Venezuela: Chavistas celebrate key win in elections

Tuesday, December 10, 2013
President Nicolas Maduro speaking at Plaza Bolivar in Caracas after the win. Photo from AVN via Venezuela Analysis.

Supporters of the Venezuelan government celebrated their victory in the municipal elections held on December 8. Analysts have commented that results indicate President Nicolas Maduro has “reconnected” with the social base of the Chavista movement.

The first results announced gave the governing United Socialist Party of Venezuela (PSUV) victory in 58% of the country’s municipalities. The PSUV and its allies gained more than 49% of the total vote share versus 43% for the opposition.

After the results were announced, President Nicolas Maduro gave a televised speech from the Plaza Bolivar in central Caracas to celebrate the win.

“Without a doubt we’ve obtained a great victory today, the people of Venezuela have said to the world that the Bolivarian revolution continues with more strength than ever,” he said.

Maduro mentioned that the right-wing opposition Democratic Unity (MUD) coalition had now lost four national elections over the past 14 months.

He also responded to opposition leader Henrique Capriles’ argument that the municipal elections would be a “plebiscite” on the government’s mandate: “There you have your plebiscite, Caprichito, fascist. I hope that he learns about humility and shows his face to the country and resigns from the political leadership of the MUD.”

The next electoral challenge for the government will not be until 2015, when National Assembly elections will be held. Maduro suggested the PSUV and their allies in the Great Patriotic Pole coalition should start thinking about these now, in order to “win big” and “sweep fascism away”.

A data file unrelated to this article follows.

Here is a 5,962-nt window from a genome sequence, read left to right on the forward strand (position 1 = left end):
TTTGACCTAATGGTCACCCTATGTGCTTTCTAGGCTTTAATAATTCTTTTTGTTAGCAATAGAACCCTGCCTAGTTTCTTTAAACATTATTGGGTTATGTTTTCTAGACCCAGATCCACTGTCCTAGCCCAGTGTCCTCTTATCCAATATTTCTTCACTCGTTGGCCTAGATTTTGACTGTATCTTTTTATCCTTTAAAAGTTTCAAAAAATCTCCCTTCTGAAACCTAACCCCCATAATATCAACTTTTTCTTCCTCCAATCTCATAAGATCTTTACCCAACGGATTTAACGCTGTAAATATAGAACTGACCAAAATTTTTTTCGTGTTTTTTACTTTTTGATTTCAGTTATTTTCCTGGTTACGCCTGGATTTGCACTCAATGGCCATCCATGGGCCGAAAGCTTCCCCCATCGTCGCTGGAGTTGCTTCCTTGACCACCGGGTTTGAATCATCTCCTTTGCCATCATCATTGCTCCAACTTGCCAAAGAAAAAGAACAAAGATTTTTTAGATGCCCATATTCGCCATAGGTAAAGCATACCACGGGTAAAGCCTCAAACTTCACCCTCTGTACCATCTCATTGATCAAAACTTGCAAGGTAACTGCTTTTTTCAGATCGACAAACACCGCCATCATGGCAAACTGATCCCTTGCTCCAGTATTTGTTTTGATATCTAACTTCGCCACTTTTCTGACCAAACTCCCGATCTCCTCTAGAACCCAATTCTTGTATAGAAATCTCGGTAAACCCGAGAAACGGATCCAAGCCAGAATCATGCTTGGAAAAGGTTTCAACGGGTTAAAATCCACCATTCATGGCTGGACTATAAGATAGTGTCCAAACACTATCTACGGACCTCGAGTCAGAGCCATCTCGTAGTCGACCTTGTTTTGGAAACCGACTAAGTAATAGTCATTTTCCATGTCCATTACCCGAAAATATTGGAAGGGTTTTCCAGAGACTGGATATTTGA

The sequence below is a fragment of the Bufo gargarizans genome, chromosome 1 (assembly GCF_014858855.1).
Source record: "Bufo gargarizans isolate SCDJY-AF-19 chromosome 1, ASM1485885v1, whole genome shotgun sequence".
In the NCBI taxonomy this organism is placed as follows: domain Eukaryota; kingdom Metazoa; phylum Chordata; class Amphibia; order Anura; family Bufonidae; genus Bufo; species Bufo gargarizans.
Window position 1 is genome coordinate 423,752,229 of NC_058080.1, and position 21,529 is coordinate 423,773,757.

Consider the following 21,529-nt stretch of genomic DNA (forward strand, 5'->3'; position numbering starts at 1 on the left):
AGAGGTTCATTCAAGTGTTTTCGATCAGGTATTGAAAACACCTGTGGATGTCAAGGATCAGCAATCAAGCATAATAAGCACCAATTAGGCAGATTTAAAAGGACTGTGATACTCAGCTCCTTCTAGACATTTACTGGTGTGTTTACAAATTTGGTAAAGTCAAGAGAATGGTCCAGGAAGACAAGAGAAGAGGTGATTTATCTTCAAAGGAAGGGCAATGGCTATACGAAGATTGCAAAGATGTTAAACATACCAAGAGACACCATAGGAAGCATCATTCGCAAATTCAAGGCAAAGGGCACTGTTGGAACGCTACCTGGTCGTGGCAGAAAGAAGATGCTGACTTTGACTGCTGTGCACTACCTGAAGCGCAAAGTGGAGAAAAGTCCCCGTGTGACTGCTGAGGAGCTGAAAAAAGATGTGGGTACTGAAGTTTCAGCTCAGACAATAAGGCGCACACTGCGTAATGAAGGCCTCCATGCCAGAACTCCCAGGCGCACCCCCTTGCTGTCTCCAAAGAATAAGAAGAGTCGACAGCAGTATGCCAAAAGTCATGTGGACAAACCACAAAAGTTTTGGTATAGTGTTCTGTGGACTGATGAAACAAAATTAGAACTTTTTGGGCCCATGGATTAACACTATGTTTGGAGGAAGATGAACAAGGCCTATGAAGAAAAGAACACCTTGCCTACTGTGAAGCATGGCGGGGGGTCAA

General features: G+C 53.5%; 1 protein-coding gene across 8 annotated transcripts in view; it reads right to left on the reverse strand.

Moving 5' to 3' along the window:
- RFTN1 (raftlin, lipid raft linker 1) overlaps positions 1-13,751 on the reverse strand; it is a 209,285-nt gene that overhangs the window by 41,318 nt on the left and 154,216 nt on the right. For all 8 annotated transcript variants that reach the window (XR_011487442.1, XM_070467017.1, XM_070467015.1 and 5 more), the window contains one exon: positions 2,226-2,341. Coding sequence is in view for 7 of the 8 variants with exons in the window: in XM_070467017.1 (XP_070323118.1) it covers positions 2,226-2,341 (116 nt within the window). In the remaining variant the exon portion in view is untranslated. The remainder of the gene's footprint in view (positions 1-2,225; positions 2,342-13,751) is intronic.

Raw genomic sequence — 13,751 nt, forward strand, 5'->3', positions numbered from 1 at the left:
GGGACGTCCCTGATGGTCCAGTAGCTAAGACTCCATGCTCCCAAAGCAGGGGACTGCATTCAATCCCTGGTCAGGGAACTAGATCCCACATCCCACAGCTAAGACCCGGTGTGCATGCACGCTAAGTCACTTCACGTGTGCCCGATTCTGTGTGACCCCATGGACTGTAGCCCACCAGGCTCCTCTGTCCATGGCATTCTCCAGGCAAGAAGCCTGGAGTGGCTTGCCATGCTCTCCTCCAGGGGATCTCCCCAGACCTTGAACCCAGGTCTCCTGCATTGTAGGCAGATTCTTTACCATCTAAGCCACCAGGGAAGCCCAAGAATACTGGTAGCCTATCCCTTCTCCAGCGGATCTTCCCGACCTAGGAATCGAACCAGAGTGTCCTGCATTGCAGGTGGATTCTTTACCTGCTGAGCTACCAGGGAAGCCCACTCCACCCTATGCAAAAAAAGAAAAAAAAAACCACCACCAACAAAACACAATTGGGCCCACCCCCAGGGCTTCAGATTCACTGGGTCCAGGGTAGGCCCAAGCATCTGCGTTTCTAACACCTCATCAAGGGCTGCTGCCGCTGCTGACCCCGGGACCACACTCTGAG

A year of challenges

Backed by the election results, Maduro also announced the government’s economic and political priorities for 2014.

The president is hoping to draft a law this week that will set out a comprehensive methodology to regulate costs, prices and profits “for all the products in the country, for all sectors”.

“Yes it can be done, and we’re going to consolidate it,” Maduro announced. He said he will also look at measures against overpricing in the property and housing sectors.

A new phase of Maduro’s Street Government initiative will be launched in January. Priorities to work on include: developing the housing mission and the community renovation program Barrio Nuevo, the improvement of public hospitals, the guarantee of drinking water supply to all homes, and the spreading of the anti-crime Safe Homeland Plan.

Opposition reaction

As opposed to during the municipal election campaign, opposition leaders did not mention the words “referendum” or “plebiscite” in their response to the results.

Henrique Capriles claimed that turnout of 59% was “low” and that the government had run an “abusive” campaign. Like other opposition leaders, the state governor alleged the government’s recent economic measures were solely aimed at gaining electoral support for the municipal elections.

The measures, termed as an “economic offensive” by Maduro, forced price reductions of some goods regarded as speculative.

However, Capriles argued: “All those measures … were taken to try to arrive at December 8, but we know there’s a December 9 tomorrow and that a very difficult future is coming for our country.”

The opposition also called for “unity” and “dialogue”. Maduro has committed himself to work with all mayors elected.

'Reconnecting' with the Chavista base

The president of private polling firm Hinterlaces, Oscar Schemel, commented this morning that the municipal election results are positive for Chavismo.

He said the recent price cuts and other measures, which lowered the cost of life for ordinary people, helped the Maduro government garner greater support among its traditional social base.

He told TV channel Globovision: “This evidently reconnected Chavismo and Maduro with their followers. In some way the hopes of broad sectors that were distanced from the government have been reestablished.”

Both state-owned and private media have coincided in praising the peaceful and ordinary nature of the elections.

[Reprinted from Venezuela Analysis.]

From GLW issue 992